Scott Sommers’ Taiwan Blog

The American University System

Posted in Uncategorized by Scott Sommers on February 11, 2010

I’d like to thank the blogs Global Higher Education and University Politics for this link from the Huffington Post, How American Universities Became Hedge Funds.

While the aim of the original article is to describe financial changes in the American university system and the damage they did to education, it contains a great deal of information about how American universities are organized. I was particularly intrigued by this description of academic labour.

The twin engines of increased debt and an emphasis on research have fueled a third new market force, which is the academic free agent system. In order for universities to remain highly ranked, they feel that they must compete for the best faculty, and the best faculty are often defined by how much other schools are wiling to pay them. In the UC system, for example, there is an official salary scale, but over 85% of the faculty are now off the scale, and this means that many of them have negotiated private deals with a dean. Not only does this system turn everyone into competitive individualists, but it also circumvents the peer review process that is supposed to be at the heart of the modern democratic university (emphasise mine).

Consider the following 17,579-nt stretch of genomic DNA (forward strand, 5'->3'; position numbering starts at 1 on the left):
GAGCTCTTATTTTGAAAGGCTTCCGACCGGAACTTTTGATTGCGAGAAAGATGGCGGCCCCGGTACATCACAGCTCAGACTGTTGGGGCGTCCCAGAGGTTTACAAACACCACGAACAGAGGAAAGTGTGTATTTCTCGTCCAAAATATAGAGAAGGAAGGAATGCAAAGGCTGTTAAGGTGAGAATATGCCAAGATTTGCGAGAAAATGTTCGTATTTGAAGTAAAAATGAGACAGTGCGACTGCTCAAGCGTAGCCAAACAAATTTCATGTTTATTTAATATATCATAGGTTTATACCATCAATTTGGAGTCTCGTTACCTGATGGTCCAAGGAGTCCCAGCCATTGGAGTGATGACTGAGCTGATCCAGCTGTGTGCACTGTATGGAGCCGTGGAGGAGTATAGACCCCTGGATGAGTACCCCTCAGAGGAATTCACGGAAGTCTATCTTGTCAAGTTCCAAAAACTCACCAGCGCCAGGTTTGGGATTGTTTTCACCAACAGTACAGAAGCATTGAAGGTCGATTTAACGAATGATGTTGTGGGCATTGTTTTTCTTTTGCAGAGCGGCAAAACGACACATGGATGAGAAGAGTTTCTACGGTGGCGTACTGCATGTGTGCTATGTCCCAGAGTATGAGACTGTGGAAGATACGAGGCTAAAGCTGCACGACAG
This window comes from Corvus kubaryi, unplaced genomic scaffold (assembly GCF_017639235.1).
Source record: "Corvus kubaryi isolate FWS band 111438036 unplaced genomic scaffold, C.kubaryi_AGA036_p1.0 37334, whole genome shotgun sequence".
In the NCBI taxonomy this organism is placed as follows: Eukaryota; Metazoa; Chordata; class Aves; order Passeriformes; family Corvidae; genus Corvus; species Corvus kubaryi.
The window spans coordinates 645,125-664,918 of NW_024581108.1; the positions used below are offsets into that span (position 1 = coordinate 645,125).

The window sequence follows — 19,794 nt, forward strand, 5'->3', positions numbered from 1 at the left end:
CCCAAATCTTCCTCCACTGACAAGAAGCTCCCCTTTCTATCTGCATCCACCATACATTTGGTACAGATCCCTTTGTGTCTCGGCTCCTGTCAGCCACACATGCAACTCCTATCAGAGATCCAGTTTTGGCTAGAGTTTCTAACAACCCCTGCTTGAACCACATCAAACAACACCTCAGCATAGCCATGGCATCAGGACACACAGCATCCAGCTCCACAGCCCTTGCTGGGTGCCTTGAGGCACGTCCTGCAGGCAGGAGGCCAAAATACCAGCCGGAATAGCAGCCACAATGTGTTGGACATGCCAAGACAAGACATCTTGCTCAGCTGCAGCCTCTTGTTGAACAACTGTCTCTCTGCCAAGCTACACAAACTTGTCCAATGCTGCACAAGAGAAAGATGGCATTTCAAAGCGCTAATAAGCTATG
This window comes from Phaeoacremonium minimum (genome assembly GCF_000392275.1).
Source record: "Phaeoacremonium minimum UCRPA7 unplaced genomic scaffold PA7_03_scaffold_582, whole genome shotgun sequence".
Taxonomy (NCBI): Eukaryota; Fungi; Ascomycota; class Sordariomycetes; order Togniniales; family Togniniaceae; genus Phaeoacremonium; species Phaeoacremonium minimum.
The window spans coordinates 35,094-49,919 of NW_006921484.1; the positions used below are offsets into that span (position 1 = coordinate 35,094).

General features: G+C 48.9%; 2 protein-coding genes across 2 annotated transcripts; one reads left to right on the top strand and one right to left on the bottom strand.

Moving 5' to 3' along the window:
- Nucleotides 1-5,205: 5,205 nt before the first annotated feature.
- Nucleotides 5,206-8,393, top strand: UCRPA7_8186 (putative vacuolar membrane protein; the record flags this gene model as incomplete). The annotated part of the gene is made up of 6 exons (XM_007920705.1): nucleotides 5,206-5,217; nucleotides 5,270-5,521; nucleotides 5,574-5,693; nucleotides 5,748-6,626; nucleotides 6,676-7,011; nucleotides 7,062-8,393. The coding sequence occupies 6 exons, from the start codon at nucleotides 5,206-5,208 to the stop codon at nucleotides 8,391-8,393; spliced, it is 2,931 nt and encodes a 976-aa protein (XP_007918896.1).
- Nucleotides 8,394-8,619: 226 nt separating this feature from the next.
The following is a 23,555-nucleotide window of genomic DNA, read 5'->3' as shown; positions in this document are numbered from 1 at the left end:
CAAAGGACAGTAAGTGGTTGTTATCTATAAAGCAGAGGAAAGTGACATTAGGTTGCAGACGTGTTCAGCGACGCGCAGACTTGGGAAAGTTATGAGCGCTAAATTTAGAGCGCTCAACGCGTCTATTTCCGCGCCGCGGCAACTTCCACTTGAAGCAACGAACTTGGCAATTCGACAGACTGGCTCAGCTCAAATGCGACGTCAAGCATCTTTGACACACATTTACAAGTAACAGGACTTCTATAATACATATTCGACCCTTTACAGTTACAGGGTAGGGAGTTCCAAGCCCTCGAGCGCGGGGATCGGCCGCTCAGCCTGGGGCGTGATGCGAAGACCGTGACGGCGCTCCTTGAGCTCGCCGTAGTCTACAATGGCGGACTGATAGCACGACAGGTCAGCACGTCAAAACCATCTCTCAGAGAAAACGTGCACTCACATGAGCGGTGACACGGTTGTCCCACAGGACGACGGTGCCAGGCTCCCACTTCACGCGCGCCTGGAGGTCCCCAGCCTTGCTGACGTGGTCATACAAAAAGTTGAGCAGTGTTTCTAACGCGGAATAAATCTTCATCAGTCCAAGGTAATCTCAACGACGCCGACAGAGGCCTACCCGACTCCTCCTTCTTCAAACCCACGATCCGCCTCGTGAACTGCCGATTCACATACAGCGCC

Taiwan is increasingly moving toward placing university faculty in something more like a free market. Officials from the Ministry of Education have spoken at my school describing their envy of the University of California system. It is ironic then that the Huffington’s article positions the UC system as the paradigmatic example of this marketized education system.


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